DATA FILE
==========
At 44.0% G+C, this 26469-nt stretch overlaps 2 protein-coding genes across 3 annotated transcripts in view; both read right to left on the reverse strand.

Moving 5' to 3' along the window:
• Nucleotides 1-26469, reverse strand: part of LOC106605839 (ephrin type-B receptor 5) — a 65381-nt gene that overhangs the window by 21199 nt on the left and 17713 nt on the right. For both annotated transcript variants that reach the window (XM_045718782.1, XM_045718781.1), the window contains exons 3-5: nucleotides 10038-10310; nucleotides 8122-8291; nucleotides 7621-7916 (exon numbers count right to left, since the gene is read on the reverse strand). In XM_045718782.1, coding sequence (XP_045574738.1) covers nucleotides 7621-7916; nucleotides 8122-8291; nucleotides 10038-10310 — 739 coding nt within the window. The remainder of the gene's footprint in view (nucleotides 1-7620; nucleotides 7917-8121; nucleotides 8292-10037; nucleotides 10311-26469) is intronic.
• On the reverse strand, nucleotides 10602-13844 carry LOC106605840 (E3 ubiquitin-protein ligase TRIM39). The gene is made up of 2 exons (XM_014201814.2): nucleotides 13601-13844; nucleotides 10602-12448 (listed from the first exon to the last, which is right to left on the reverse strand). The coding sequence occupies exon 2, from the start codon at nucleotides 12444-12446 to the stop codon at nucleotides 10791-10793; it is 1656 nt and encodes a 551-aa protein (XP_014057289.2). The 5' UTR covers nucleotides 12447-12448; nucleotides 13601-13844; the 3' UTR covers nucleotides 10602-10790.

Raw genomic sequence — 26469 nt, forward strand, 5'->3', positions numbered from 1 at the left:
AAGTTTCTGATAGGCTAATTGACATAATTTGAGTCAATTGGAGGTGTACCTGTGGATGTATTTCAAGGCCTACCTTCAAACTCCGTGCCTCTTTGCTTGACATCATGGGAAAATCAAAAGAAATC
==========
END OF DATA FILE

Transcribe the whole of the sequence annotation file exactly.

At 44.0% G+C, this 26469-nt stretch overlaps 2 protein-coding genes across 3 annotated transcripts in view; both read right to left on the reverse strand.

Moving 5' to 3' along the window:
• Nucleotides 1-26469, reverse strand: part of LOC106605839 (ephrin type-B receptor 5) — a 65381-nt gene that overhangs the window by 21199 nt on the left and 17713 nt on the right. For both annotated transcript variants that reach the window (XM_045718782.1, XM_045718781.1), the window contains exons 3-5: nucleotides 10038-10310; nucleotides 8122-8291; nucleotides 7621-7916 (exon numbers count right to left, since the gene is read on the reverse strand). In XM_045718782.1, coding sequence (XP_045574738.1) covers nucleotides 7621-7916; nucleotides 8122-8291; nucleotides 10038-10310 — 739 coding nt within the window. The remainder of the gene's footprint in view (nucleotides 1-7620; nucleotides 7917-8121; nucleotides 8292-10037; nucleotides 10311-26469) is intronic.
• On the reverse strand, nucleotides 10602-13844 carry LOC106605840 (E3 ubiquitin-protein ligase TRIM39). The gene is made up of 2 exons (XM_014201814.2): nucleotides 13601-13844; nucleotides 10602-12448 (listed from the first exon to the last, which is right to left on the reverse strand). The coding sequence occupies exon 2, from the start codon at nucleotides 12444-12446 to the stop codon at nucleotides 10791-10793; it is 1656 nt and encodes a 551-aa protein (XP_014057289.2). The 5' UTR covers nucleotides 12447-12448; nucleotides 13601-13844; the 3' UTR covers nucleotides 10602-10790.

Raw genomic sequence — 26469 nt, forward strand, 5'->3', positions numbered from 1 at the left:
AAGTTTCTGATAGGCTAATTGACATAATTTGAGTCAATTGGAGGTGTACCTGTGGATGTATTTCAAGGCCTACCTTCAAACTCCGTGCCTCTTTGCTTGACATCATGGGAAAATCAAAAGAAATC